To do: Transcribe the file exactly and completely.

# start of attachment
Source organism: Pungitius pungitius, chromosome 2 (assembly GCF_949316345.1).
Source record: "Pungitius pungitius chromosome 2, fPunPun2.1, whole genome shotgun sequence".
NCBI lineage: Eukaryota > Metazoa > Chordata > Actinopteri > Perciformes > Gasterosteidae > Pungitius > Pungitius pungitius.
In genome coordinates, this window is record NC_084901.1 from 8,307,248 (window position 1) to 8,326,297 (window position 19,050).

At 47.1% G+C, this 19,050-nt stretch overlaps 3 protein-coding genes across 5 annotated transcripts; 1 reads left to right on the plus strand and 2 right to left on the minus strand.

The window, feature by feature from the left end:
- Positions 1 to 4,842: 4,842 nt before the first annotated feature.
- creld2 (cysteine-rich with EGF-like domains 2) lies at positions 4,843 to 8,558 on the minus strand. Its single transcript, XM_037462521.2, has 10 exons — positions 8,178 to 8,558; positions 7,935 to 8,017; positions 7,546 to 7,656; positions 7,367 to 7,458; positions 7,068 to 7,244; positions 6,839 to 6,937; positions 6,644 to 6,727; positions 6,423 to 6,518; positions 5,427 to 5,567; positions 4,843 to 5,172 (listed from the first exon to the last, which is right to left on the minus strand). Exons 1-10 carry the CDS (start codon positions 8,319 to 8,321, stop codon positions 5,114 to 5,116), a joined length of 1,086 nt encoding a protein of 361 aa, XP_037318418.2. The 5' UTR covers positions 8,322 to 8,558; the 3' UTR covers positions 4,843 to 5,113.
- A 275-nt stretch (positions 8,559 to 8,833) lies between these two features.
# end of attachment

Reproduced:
Source organism: Pungitius pungitius, chromosome 2 (assembly GCF_949316345.1).
Source record: "Pungitius pungitius chromosome 2, fPunPun2.1, whole genome shotgun sequence".
NCBI lineage: Eukaryota > Metazoa > Chordata > Actinopteri > Perciformes > Gasterosteidae > Pungitius > Pungitius pungitius.
In genome coordinates, this window is record NC_084901.1 from 8,307,248 (window position 1) to 8,326,297 (window position 19,050).

At 47.1% G+C, this 19,050-nt stretch overlaps 3 protein-coding genes across 5 annotated transcripts; 1 reads left to right on the plus strand and 2 right to left on the minus strand.

The window, feature by feature from the left end:
- Positions 1 to 4,842: 4,842 nt before the first annotated feature.
- creld2 (cysteine-rich with EGF-like domains 2) lies at positions 4,843 to 8,558 on the minus strand. Its single transcript, XM_037462521.2, has 10 exons — positions 8,178 to 8,558; positions 7,935 to 8,017; positions 7,546 to 7,656; positions 7,367 to 7,458; positions 7,068 to 7,244; positions 6,839 to 6,937; positions 6,644 to 6,727; positions 6,423 to 6,518; positions 5,427 to 5,567; positions 4,843 to 5,172 (listed from the first exon to the last, which is right to left on the minus strand). Exons 1-10 carry the CDS (start codon positions 8,319 to 8,321, stop codon positions 5,114 to 5,116), a joined length of 1,086 nt encoding a protein of 361 aa, XP_037318418.2. The 5' UTR covers positions 8,322 to 8,558; the 3' UTR covers positions 4,843 to 5,113.
- A 275-nt stretch (positions 8,559 to 8,833) lies between these two features.